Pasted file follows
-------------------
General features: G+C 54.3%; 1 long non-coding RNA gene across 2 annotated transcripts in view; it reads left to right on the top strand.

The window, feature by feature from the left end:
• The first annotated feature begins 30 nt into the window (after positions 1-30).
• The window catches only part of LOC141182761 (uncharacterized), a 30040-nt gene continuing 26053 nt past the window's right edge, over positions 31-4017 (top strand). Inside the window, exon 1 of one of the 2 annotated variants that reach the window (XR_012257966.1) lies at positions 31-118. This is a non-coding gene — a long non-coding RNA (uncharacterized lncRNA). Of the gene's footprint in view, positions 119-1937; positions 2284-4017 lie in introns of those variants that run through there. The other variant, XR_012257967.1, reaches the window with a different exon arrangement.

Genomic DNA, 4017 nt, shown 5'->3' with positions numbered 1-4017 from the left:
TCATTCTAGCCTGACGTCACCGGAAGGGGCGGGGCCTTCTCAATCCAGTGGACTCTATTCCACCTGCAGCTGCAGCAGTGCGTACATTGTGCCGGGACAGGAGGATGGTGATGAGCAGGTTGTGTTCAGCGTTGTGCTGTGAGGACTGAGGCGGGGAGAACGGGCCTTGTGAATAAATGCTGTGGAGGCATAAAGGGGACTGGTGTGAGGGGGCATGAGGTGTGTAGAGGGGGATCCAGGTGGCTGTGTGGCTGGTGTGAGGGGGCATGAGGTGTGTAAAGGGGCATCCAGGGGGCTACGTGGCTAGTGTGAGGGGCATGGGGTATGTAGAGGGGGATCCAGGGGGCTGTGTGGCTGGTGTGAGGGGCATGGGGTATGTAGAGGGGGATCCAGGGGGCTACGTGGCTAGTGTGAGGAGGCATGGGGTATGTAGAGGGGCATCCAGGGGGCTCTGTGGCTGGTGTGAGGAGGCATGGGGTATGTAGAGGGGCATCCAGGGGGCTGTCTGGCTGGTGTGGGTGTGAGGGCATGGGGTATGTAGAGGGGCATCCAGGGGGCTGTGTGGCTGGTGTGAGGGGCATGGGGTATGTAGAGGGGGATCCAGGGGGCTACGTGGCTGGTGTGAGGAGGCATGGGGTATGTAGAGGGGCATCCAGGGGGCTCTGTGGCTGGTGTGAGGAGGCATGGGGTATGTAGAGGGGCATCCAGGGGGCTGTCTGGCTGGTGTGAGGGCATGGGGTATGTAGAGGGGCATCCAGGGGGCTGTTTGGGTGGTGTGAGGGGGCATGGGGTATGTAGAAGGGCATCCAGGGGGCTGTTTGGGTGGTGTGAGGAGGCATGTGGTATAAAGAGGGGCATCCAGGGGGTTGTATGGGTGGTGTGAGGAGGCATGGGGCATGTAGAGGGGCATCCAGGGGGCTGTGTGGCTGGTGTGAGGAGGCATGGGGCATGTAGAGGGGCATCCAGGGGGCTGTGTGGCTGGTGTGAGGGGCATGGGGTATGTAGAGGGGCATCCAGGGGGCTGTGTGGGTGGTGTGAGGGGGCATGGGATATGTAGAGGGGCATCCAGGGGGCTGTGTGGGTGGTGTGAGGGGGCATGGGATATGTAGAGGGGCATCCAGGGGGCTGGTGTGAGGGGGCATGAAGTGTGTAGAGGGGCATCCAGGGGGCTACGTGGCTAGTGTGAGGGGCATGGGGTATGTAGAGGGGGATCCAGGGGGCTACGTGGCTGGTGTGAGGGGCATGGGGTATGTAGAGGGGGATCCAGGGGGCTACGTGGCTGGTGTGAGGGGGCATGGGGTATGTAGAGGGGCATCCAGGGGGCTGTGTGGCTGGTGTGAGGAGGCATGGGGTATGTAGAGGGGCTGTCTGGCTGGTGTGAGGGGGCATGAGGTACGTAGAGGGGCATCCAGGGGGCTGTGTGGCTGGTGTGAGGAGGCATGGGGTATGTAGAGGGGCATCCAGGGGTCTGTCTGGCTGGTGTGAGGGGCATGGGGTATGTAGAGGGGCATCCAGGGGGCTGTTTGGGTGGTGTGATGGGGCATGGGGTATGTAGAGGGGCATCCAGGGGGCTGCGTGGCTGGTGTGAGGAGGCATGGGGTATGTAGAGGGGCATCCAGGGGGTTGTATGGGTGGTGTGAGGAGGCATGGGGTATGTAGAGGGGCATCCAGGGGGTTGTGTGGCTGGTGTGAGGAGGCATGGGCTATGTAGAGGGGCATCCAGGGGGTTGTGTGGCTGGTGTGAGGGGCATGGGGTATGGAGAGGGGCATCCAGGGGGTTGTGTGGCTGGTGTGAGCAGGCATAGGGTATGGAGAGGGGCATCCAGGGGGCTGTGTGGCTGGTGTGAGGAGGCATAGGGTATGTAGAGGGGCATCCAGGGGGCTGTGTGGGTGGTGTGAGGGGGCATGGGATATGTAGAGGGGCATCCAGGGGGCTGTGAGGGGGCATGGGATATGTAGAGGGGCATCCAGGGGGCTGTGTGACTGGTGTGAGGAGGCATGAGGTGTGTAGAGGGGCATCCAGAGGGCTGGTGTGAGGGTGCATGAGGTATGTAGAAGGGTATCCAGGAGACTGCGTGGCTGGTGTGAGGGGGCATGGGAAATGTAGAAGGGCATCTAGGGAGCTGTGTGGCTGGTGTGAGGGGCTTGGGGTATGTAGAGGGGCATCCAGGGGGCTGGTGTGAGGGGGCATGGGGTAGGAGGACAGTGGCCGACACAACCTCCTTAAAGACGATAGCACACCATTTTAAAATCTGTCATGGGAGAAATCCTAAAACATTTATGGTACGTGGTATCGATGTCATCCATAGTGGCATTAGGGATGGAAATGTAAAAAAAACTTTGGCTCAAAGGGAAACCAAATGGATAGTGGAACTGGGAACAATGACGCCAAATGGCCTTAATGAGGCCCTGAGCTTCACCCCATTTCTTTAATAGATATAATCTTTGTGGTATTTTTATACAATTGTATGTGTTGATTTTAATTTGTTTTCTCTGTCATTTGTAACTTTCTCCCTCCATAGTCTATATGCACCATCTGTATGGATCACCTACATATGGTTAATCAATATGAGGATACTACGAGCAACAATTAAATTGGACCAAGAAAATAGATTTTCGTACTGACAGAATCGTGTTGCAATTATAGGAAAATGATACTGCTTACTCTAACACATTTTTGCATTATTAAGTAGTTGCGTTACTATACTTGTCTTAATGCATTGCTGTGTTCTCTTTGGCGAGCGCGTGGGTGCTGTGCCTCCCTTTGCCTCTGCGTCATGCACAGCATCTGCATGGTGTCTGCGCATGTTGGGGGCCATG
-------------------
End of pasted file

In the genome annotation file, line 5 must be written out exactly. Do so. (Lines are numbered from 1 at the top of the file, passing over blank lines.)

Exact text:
Genomic DNA, 4017 nt, shown 5'->3' with positions numbered 1-4017 from the left: